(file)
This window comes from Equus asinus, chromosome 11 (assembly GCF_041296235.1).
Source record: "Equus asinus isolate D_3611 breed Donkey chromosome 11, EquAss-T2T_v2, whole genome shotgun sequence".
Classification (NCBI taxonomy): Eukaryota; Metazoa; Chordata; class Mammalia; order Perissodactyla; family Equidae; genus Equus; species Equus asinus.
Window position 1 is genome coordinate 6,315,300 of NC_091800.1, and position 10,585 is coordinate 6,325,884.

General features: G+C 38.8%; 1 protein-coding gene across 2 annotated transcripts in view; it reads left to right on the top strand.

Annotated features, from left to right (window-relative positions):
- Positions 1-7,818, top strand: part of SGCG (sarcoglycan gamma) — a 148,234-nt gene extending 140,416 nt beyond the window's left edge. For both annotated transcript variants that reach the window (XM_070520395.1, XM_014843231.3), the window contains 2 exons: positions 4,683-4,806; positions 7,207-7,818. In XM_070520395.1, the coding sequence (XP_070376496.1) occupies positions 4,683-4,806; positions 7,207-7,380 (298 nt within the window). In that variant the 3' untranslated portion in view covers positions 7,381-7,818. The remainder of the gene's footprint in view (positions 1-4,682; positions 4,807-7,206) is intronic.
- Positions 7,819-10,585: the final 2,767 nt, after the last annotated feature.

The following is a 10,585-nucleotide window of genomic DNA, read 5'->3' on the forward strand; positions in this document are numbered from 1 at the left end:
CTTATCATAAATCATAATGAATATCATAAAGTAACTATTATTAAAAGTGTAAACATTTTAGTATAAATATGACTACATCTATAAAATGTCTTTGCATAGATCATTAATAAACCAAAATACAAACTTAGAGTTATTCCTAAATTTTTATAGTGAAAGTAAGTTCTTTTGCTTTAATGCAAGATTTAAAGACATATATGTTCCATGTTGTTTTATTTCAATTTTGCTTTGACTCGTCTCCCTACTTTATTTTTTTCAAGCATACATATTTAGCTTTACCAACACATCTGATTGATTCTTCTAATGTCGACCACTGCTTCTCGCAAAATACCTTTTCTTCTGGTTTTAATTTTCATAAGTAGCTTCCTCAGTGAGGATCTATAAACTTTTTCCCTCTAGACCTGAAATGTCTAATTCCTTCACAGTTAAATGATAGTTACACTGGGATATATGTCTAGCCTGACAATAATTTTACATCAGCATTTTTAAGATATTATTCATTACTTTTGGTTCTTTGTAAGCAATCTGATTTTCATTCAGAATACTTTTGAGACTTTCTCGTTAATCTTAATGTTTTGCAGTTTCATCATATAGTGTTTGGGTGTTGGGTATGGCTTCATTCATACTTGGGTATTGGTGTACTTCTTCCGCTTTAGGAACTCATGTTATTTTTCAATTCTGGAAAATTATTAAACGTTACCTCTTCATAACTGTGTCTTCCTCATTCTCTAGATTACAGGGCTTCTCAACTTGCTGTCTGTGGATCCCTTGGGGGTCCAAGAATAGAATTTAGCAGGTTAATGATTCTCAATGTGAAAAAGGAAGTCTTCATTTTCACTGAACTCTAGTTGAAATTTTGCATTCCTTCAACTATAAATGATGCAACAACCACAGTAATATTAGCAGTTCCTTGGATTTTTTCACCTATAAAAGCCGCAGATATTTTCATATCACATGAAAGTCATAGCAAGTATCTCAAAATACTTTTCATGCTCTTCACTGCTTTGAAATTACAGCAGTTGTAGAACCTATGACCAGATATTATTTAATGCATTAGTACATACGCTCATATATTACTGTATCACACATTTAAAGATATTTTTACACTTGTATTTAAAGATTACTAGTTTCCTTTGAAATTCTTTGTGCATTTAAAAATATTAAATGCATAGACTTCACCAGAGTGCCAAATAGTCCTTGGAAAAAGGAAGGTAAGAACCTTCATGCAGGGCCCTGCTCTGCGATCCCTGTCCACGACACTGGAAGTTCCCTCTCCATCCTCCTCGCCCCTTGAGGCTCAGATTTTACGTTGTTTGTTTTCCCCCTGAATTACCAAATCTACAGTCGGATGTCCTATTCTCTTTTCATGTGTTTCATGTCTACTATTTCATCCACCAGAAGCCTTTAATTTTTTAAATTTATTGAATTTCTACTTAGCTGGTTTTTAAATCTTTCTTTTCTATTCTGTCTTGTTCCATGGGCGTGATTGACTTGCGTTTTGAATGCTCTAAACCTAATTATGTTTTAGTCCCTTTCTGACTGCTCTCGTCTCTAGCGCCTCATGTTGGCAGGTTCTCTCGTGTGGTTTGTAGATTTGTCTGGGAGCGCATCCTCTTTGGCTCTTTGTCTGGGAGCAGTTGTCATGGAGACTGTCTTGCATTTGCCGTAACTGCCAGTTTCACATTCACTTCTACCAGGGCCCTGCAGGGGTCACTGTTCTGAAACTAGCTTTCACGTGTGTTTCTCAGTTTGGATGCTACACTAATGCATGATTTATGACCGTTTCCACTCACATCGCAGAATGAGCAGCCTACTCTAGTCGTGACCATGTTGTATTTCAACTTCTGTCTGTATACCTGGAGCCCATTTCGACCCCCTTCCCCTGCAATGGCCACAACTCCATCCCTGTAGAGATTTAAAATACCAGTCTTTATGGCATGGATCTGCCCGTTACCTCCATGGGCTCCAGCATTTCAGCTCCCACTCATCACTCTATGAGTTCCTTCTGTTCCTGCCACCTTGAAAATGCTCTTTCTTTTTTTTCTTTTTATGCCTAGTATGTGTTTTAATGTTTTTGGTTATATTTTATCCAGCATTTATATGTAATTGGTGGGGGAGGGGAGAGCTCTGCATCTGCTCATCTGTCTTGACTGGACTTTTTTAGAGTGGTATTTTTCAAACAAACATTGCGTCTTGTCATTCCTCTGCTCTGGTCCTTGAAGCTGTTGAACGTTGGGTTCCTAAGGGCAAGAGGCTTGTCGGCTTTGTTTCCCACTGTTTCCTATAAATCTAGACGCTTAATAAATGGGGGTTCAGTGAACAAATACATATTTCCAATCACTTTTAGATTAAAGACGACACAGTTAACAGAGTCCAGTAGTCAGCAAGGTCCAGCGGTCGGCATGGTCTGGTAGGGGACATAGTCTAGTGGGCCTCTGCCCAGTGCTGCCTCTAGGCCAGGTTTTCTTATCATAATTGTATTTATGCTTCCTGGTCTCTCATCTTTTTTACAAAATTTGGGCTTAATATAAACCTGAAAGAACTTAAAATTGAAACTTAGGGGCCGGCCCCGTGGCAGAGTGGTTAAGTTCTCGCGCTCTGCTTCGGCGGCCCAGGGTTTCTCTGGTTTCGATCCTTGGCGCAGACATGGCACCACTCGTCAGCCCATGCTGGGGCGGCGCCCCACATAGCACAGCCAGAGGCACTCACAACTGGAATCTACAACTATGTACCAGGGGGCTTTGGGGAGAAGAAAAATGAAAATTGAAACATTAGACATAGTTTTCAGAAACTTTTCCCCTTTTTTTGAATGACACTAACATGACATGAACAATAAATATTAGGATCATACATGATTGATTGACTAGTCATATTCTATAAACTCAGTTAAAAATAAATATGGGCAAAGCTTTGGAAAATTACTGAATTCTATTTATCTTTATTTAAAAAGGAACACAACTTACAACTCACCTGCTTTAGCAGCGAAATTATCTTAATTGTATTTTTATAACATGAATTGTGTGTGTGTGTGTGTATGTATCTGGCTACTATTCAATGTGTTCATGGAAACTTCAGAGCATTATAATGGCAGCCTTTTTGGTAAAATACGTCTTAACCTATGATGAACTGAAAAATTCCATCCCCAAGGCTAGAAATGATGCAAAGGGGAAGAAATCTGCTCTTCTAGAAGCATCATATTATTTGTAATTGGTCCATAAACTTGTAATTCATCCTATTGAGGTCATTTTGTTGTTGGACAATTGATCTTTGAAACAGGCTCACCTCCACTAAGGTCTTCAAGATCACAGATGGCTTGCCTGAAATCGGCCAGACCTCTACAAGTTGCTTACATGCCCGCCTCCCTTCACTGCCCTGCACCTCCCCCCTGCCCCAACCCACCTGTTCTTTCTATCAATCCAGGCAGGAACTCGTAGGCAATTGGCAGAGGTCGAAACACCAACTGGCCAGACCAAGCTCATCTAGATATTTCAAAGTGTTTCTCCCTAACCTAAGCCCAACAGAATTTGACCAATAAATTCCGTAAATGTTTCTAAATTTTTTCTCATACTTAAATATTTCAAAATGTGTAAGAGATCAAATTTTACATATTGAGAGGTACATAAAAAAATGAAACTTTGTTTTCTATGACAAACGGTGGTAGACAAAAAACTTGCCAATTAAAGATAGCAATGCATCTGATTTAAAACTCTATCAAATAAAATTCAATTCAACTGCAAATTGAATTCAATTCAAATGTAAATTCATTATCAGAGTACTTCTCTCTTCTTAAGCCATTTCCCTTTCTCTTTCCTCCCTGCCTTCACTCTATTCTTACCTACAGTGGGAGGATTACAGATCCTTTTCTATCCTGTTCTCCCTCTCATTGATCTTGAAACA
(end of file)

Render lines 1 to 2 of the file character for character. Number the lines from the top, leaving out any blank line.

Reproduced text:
This window comes from Equus asinus, chromosome 11 (assembly GCF_041296235.1).
Source record: "Equus asinus isolate D_3611 breed Donkey chromosome 11, EquAss-T2T_v2, whole genome shotgun sequence".